Friday afternoon’s Make America Great Again rally ended up dwarfed by a counterprotest organized by the Ithaca chapter of the Democratic Socialists of America. Physical alterations, blocked traffic and burning Trump signs marked their dueling displays.
Both gatherings began quietly at 4 p.m., with DSA counterprotesters and supporters of President Donald Trump facing each other from opposite sides of Route 13. Members of the Trump rally carried Blue Lives Matter flags and campaign signs, as DSA counterprotesters carried anti-fascist signs and a DSA flag.
By 4:30 p.m., around 60 counterprotesters had crossed the street, intermittently blocking traffic, to confront the roughly 20 Trump supporters.
Trump supporters stood in front of the “Republican Campaign storefront,” an office on Meadow Street and Cleveland Avenue recently opened by Nancy and Jim Crawford in coordination with the Republican Party. The Crawfords sought “visibility” of conservatives “in a very liberal town,” Nancy said.
Rocco Lucente, volunteer at the rally and the former chair of the Ulysses Republican Party, said before the event that local Republicans hoped to bring attention to the city’s new Republican storefront.
But it was clear early on that the Trump rally would not be as straightforward as the organizers anticipated. “We had no idea we’d be joined by people calling us members of the KKK,” Nancy said. “We’re not here to create trouble.”
Earlier this week, the Ithaca DSA planned in response a “Trump Rally counter-demo,” to “let them know they are NOT welcome here,” the group wrote in social media posts.
“If pro-authoritarian forces are going to keep showing up in Ithaca we need to show them that they are not welcome here,” said David Foote, chair of Ithaca DSA, of the motivation behind the counterprotest.
Throughout the afternoon, the DSA members and joining protesters drew a clear line between Trump’s politics and themes of racism and fascism — maintaining that Ithaca is not a place where those themes are welcome.
“I think it’s really important in a town like Ithaca, with its liberal veneer, to actually demonstrate strong opposition to racist and reactionary politics,” said Prof. Russell Rickford, history, a member of the Ithaca DSA. “Quite often, liberalism is willing to accommodate the far right, to justify it and, by doing so, legitimize it.”
Like the rally’s organizers, Foote said that he had not expected the high intensity of the counterprotesters.
“The event made clear just how much pain and anger people have experienced this year,” Foote said. “I think that that anger and fear and pain was a little closer to the surface than I anticipated.”
In one instance, a counterprotester took a “Make America Great Again” hat and set it on fire in the middle of the street. Others threw Trump signs into the fire, running into the street, stomping on the fire and dancing to music over a loudspeaker. Some vehicle passengers threw drinks out their windows onto Trump supporters.
This display then fully blocked the one-way traffic on Route 13, and Ithaca Police Department officers arrived shortly after. Protesters took photos and videos of the officers, as they directed traffic away from the blocked road. The officers left just minutes later, driving away to chants of “cops and Klan go hand in hand,” and “no cops, no KKK.” IPD did not respond to requests for comment.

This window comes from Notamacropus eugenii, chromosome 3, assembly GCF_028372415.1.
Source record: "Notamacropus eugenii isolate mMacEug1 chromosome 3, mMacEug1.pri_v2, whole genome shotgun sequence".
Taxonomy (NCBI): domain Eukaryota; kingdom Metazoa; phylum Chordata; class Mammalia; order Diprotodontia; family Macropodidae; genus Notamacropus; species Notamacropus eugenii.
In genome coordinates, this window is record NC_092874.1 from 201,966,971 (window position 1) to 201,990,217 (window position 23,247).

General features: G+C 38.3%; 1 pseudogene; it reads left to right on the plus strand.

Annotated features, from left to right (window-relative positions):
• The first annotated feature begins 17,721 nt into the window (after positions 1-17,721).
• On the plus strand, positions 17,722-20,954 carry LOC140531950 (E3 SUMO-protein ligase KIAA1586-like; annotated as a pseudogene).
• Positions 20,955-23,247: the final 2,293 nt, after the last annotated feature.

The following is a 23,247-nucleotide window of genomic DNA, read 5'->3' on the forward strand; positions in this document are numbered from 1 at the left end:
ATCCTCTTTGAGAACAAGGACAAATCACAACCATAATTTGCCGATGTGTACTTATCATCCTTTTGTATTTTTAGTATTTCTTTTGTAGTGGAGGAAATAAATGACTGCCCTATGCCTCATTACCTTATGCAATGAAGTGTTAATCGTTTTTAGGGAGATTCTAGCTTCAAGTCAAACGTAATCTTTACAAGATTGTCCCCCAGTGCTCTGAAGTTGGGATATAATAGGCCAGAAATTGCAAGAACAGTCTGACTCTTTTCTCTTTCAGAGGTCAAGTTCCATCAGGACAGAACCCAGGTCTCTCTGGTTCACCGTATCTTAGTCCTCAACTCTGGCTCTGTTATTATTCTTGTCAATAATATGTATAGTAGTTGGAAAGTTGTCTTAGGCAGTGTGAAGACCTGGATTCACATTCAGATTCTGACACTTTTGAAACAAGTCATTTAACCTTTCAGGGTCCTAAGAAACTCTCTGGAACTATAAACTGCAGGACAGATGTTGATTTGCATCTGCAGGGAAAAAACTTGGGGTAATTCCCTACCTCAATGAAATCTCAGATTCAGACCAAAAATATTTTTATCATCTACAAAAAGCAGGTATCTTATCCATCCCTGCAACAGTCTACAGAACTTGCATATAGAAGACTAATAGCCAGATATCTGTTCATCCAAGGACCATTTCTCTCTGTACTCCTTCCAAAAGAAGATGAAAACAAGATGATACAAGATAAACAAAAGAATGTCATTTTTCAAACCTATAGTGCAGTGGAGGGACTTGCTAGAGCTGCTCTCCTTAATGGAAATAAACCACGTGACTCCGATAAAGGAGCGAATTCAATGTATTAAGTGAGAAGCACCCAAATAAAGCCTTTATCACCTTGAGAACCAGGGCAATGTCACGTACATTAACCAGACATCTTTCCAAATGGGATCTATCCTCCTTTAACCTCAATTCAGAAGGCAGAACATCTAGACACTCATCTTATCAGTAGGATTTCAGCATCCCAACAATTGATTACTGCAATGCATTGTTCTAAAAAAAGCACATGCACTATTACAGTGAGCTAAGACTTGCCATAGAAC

“I’ve heard everything he’s said,” Nancy said of Trump’s rhetoric, holding a Trump 2020 campaign sign. “I do not like the tone, often. But we are more about the policies than he’s been doing.”
She pointed to Trump’s trade policies, saying that prior to Trump, American leaders were “bending our knee to commie countries that sent jobs overseas.” She added that she believes that many of Trump’s policies have been good for people of color.
Nancy was frustrated at what she saw as the counterprotesters’ immoderate protest tactics: “We don’t want to belittle anyone, but how are we supposed to be one nation when people are behaving like this.”
Throughout the two hours, counterprotesters approached members of the Trump rally, yelling “fascist go home,” and “you’re racist if you support a racist.”
Mike Ande, an Ithaca resident who moved to the U.S. in 2007 from Dire Dawa, Ethiopia, said that while he believes that many individuals in government are racist, he does not believe in the concept of systemic racism. Ande recognized that Trump has used racist rhetoric, but said he believes that Trump’s actions — for instance, hiring people of color in his businesses — show that he is not, in fact, racist.
Conservatives have taken to the Ithaca streets twice in recent weeks. On Sept. 20, local residents held a “Back the Blue” protest outside IPD headquarters downtown, and on Oct. 3 protesters marched between the Staples parking lot and IPD headquarters.
Throughout Friday afternoon, protesters chanted “you’re not welcome here,” and “go inside” at the Trump supporters. Pushing and shoving among the crowd caused the ralliers to retreat inside the Republican storefront. Towards the end of the rally, several protesters tore down the “Vote Republican” banner in front of the storefront, leading to another tug-of-war over the property.
But after over two hours, the counterprotesters declared “victory” and marched to the Commons through the streets, blocking traffic and garnering cheers and waves.
There, they celebrated and discussed future plans, including the rally for Black lives on Sunday, the 21st one since this summer.
“Today was a tremendous victory for the forces of anti-racism,” Rickford said. “It was a spontaneous and almost joyful display of, not only disgust with racism and fascism, but also a positive affirmation of an alternative politics, celebrating human dignity.”